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" John Allen, the departing head of the Ministry of Foreign Affairs and Trade (Mfat), has been appointed the chief executive of the NZ Racing Board.

As chief executive of Mfat, Allen was paid more than $600,000, making him one of the best paid public servants.

However, a move to the NZ Racing Board will see his salary rise further. The board's annual report shows its highest paid employee earned between $960,000 and $970,000 in total remuneration for the year.

Allen has confirmed his departure to staff. He is leaving Mfat at the start of 2015.

"I am departing with a sense of pride about the achievements of MFAT. It has been my privilege to lead the organisation over the last five and a half years and there have been many professional highlights along the way," Allen said.

"A fresh opportunity has presented itself and I think the time is right to purse this new challenge. I am likely to complete my work with MFAT at the end of January 2015.  An acting Chief Executive will be appointed in due course."

NZ Racing Board chairwoman Glenda Hughes said Allen was an "outstanding appointment for the organisation and indeed the wider racing and sports industries".

Hughes added that the industry faced challenges.

"Throughout the recruitment process we have been seeking a proven strategic leader and business growth agent with international negotiation skills.  The last point being a consideration as we enter into negotiations for our international wagering and broadcasting rights agreements."

Allen said the new job would be "fun".
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"The NZ Racing Board is a $2 billion business that plays a vital role in the New Zealand economy by supporting the racing and sports industries.  It is also the owner and operator of the TAB which is an exciting commercial enterprise and iconic New Zealand brand."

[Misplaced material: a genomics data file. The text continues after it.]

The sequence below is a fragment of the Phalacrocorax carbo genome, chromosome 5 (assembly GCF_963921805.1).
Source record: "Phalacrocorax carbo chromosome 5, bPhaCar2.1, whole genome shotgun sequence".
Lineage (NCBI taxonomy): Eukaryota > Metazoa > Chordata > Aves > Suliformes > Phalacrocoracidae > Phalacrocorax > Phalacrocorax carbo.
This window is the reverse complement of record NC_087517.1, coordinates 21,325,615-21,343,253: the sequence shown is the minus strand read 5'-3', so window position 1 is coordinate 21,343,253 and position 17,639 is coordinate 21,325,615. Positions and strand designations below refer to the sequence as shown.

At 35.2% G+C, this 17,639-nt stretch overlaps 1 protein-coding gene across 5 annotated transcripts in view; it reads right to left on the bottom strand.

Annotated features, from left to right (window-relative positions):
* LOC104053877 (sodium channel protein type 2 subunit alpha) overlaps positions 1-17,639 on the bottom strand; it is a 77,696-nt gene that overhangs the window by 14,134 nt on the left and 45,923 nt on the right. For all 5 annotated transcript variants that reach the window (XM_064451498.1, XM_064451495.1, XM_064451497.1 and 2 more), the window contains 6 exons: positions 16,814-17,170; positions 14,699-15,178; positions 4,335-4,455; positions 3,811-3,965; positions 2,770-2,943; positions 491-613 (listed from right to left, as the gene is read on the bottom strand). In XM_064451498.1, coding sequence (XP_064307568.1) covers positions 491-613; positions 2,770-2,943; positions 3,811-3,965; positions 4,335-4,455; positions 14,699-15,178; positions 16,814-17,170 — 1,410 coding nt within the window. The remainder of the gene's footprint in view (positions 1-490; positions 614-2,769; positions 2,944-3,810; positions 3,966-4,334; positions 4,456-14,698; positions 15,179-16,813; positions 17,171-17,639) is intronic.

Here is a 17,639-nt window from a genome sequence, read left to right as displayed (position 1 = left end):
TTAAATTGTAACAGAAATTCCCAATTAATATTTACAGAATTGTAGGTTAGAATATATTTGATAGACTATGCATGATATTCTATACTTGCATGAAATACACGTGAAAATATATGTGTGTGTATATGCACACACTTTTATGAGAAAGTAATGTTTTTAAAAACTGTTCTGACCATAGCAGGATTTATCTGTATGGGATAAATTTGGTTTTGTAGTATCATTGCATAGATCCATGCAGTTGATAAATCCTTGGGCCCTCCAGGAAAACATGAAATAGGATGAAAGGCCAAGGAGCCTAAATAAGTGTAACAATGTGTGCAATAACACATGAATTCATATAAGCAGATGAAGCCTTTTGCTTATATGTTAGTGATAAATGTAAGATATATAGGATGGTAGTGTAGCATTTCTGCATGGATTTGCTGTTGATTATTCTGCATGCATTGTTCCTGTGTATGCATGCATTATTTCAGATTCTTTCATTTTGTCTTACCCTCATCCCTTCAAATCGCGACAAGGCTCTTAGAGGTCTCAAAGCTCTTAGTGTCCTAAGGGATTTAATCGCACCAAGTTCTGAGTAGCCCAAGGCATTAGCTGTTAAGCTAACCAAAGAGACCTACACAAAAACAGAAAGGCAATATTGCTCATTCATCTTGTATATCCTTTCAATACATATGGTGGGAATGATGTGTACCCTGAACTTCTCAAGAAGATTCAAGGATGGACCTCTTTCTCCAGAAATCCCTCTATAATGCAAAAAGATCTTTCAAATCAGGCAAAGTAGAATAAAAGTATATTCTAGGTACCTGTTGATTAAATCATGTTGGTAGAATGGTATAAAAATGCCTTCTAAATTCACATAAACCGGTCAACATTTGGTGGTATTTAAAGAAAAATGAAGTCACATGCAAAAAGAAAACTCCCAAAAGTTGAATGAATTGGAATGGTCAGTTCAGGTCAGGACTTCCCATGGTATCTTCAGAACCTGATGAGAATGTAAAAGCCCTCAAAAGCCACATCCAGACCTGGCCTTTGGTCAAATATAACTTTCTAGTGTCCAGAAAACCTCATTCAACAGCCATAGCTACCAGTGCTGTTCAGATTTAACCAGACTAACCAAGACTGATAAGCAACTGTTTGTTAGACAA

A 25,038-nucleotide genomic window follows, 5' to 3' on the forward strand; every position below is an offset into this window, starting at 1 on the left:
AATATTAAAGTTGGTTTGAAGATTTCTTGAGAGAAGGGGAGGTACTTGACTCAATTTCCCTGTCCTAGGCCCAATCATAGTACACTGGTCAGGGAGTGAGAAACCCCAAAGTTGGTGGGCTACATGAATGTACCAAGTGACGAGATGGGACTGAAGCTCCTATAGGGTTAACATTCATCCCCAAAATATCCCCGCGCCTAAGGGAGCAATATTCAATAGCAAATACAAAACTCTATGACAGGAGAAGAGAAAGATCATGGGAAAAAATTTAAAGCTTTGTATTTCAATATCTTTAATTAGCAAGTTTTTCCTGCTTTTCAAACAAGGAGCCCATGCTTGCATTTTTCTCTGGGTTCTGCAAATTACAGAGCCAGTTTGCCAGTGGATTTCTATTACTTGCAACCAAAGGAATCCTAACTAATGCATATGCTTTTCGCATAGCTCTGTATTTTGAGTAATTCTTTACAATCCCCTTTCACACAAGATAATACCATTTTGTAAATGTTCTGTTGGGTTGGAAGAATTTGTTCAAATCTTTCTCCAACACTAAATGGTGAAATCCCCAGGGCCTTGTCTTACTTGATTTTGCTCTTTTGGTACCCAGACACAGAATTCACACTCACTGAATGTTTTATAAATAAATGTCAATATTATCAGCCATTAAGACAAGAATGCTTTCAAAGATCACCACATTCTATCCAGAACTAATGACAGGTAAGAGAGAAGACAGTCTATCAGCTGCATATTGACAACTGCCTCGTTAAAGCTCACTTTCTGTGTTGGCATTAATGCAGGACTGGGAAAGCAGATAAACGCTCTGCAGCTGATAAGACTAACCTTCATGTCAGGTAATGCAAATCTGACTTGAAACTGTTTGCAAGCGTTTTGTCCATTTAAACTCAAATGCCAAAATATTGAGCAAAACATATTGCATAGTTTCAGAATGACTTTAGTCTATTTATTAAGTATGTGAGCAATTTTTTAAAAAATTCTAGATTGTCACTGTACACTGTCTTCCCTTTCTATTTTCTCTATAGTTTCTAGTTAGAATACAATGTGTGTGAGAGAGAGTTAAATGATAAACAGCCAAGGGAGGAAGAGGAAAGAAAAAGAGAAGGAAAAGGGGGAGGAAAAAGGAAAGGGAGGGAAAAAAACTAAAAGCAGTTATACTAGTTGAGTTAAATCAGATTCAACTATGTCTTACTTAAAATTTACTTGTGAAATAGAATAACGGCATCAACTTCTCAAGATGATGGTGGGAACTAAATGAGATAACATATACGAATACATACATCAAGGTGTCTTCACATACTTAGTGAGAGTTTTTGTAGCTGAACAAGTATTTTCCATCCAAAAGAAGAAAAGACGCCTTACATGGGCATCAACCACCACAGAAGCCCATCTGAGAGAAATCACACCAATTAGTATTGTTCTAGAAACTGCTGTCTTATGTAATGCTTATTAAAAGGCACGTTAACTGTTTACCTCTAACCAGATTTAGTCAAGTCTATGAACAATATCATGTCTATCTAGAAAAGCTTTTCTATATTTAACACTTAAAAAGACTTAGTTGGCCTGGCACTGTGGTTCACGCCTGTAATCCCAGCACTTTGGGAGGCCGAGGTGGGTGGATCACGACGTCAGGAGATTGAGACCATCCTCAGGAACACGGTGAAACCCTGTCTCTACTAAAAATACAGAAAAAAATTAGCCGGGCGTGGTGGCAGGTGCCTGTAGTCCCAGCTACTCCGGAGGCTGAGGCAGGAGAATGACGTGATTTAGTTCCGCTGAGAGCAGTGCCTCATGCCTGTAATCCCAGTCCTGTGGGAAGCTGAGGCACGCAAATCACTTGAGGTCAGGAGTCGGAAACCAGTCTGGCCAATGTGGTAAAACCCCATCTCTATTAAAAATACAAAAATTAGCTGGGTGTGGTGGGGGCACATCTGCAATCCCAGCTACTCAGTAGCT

Allen has headed Mfat since June 2009, when he gave up his role as chief executive of New Zealand Post. He is a former commercial lawyer.

Allen's time at Mfat has been dogged by controversy, from a difficult restructure conducted throughout 2011, to the botched handling of the Malaysian Diplomat case, where a junior official was allowed to leave the country after being arrested and charged with attempted rape.

When the details of the Malaysian case became public it emerged that Allen was completely in the dark about the case at the time until media began asking questions, despite Mfat formally urging Malaysia to waive diplomatic immunity.

An inquiry into the handling of the case is being undertaken by John Whitehead, the former Secretary to the Treasury, although it is unclear when the report will be released.

One official involved in the handling of the case has already retired."

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